As the director of the Postpartum Naloxone project at FMH I would like to address some of the controversy which the project seems to have generated. First, there is no denying that Maine and the rest of the country are in the midst of an opioid crisis. So far this year Maine is on track to have 600 residents die of drug overdose. This is about as many people who died of COVID-19 in the past year. People do not set out with the goal of becoming addicted to drugs and the more we look at drug addiction as a chronic illness and not a character flaw or crime the easier it will be to use strategies that minimize the social, medical, and economic costs of drug use and misuse. I’m sure that many families’ lives in Franklin County have been touched by drug use and misuse and my heart goes out to them.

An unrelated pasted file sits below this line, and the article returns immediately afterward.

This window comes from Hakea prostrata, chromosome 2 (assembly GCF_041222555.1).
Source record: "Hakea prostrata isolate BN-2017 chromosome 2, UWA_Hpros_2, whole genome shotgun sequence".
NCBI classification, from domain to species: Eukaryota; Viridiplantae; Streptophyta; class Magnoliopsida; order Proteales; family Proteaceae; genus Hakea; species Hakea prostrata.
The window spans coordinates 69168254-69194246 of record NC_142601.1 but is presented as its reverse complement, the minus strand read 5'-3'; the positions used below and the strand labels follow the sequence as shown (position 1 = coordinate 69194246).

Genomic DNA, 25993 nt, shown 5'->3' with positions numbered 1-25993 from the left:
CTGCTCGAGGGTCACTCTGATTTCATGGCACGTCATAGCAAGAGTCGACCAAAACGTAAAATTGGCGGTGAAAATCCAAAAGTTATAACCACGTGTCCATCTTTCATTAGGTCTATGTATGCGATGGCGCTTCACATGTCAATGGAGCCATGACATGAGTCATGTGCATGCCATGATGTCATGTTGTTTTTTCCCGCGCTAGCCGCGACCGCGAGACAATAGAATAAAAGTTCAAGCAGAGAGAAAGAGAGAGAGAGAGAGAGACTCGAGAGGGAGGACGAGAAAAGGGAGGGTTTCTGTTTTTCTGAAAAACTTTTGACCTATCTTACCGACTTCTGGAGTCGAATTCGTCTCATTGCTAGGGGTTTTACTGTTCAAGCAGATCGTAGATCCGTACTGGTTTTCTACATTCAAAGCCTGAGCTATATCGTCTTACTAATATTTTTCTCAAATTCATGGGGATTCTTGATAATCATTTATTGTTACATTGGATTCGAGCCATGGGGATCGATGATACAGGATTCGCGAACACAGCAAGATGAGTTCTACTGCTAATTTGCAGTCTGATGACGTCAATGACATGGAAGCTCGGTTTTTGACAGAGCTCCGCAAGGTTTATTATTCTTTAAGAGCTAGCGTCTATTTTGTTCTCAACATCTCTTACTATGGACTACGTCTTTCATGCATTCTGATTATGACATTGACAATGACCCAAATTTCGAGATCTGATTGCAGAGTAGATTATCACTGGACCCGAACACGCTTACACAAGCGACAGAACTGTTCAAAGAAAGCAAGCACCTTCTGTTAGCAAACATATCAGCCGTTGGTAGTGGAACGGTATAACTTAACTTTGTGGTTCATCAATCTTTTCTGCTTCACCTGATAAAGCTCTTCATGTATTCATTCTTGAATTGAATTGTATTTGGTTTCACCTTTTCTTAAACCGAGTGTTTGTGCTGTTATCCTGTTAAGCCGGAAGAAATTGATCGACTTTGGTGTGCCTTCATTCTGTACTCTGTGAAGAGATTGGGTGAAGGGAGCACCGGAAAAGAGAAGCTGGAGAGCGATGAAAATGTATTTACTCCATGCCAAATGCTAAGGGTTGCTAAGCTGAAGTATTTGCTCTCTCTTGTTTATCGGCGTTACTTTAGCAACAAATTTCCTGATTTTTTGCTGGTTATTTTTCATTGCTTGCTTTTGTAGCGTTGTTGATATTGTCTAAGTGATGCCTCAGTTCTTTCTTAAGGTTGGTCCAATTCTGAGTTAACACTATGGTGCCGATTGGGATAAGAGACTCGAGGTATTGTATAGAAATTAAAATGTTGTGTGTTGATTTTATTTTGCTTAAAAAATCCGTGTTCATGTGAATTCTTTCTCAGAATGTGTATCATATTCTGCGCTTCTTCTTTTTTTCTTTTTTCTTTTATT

One way to save the lives of people who have overdosed is to administer naloxone (Narcan), One of the goals of this project is to increase the amount of naloxone in the community so if a family member, friend, child or visitor happens to overdose there will be naloxone on hand as well as someone who has been trained to use it. Giving a naloxone first aid kit to every postpartum person at FMH furthers this goal in a way that does not imply that someone who takes the kit uses drugs nor should it.
Having more naloxone in the community is a goal of the State of Maine. It does not promote drug use but it could save the life of a family member or friend.
Jay Naliboff MD